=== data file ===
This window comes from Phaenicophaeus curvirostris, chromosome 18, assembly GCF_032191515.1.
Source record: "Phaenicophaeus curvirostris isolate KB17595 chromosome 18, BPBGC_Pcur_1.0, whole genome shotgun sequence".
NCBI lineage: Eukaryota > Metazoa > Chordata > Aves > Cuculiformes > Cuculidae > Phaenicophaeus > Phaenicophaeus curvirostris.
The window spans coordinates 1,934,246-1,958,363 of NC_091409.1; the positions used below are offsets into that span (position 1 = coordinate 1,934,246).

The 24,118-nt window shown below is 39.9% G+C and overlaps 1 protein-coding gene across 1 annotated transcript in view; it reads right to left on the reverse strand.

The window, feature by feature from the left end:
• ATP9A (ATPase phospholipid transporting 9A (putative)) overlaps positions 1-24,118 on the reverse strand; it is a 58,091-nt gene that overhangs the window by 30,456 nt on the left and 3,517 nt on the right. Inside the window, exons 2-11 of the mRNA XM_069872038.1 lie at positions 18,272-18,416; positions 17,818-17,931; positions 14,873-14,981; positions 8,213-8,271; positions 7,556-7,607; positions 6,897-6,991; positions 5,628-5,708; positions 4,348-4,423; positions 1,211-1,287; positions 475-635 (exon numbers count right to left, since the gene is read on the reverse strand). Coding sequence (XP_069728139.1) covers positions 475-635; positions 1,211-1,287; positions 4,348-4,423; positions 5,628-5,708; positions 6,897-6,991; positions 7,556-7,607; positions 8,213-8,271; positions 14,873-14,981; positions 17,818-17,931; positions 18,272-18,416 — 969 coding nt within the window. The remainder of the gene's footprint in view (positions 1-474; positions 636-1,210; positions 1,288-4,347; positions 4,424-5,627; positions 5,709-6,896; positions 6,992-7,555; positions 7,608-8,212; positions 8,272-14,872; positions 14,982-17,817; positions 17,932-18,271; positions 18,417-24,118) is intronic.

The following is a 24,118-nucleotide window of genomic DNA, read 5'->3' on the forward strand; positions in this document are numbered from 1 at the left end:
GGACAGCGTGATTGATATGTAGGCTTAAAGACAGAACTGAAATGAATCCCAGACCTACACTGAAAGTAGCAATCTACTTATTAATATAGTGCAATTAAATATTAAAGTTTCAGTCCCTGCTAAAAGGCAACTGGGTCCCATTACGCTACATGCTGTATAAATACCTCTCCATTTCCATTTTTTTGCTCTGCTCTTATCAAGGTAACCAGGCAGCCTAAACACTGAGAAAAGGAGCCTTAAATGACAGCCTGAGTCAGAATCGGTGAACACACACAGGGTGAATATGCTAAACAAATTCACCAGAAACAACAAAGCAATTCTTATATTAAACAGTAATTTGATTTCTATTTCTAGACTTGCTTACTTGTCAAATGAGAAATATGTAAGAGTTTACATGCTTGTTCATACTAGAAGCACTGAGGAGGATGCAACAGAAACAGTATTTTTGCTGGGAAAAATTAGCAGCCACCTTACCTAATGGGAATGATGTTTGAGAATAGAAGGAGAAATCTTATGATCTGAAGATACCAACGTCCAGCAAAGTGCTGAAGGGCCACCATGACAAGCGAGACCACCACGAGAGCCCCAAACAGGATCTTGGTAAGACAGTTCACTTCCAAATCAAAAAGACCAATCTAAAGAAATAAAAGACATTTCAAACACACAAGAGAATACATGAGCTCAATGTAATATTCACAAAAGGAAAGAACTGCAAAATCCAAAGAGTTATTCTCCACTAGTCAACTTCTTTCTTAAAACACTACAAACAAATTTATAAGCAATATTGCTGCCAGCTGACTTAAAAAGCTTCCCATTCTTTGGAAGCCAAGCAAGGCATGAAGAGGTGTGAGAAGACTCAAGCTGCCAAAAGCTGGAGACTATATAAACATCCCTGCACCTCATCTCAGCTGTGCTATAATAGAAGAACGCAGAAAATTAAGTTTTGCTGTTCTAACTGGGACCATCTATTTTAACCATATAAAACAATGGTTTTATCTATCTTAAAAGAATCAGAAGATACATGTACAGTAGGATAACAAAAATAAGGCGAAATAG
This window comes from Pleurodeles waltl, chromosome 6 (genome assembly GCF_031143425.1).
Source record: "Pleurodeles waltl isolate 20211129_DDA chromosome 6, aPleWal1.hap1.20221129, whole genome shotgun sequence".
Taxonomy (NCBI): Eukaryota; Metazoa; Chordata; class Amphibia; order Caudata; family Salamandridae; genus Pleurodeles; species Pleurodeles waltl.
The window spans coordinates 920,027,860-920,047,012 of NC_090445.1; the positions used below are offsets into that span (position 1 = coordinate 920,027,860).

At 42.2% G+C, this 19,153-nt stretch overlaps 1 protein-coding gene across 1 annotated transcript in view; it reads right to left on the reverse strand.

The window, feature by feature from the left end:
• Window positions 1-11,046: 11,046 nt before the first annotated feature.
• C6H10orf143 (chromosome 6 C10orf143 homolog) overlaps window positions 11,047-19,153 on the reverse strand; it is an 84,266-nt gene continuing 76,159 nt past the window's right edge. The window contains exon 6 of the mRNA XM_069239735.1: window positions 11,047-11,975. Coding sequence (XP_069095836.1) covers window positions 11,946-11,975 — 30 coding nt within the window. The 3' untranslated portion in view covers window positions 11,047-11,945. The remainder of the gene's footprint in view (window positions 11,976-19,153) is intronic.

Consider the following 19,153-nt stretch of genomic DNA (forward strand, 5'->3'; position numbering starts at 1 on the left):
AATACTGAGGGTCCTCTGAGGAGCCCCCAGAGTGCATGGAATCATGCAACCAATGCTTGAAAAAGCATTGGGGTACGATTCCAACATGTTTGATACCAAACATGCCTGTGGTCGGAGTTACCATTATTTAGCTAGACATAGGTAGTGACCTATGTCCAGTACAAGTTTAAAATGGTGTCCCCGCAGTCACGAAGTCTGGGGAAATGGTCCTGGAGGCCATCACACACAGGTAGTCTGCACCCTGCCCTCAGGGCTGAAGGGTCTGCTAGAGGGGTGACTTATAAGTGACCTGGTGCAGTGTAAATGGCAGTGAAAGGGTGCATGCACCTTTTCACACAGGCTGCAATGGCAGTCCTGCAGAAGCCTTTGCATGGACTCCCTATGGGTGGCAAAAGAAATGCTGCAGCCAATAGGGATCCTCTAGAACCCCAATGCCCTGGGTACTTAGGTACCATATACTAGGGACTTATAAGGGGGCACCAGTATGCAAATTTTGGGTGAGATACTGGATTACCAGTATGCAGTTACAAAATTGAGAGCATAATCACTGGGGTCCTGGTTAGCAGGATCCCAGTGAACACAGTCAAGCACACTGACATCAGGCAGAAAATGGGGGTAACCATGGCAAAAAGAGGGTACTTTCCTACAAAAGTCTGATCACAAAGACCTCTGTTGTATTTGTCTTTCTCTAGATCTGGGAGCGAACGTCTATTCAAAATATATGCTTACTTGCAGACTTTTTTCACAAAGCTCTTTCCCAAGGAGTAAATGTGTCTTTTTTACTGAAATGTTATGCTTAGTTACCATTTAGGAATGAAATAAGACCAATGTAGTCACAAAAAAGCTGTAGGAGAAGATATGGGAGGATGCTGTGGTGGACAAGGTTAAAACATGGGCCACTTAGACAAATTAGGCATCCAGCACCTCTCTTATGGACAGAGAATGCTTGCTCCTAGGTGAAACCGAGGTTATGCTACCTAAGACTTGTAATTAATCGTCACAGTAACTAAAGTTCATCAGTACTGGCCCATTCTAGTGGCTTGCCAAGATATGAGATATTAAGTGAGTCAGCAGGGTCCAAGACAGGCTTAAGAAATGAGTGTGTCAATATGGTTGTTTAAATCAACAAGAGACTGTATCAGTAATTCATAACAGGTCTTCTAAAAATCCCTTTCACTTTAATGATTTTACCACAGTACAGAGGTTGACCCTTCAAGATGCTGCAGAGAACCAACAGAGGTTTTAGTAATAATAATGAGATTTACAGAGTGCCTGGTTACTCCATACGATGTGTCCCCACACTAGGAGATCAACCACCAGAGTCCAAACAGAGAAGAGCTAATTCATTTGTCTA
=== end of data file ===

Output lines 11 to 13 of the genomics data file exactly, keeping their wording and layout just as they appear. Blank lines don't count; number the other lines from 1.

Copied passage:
Source record: "Pleurodeles waltl isolate 20211129_DDA chromosome 6, aPleWal1.hap1.20221129, whole genome shotgun sequence".
Taxonomy (NCBI): Eukaryota; Metazoa; Chordata; class Amphibia; order Caudata; family Salamandridae; genus Pleurodeles; species Pleurodeles waltl.
The window spans coordinates 920,027,860-920,047,012 of NC_090445.1; the positions used below are offsets into that span (position 1 = coordinate 920,027,860).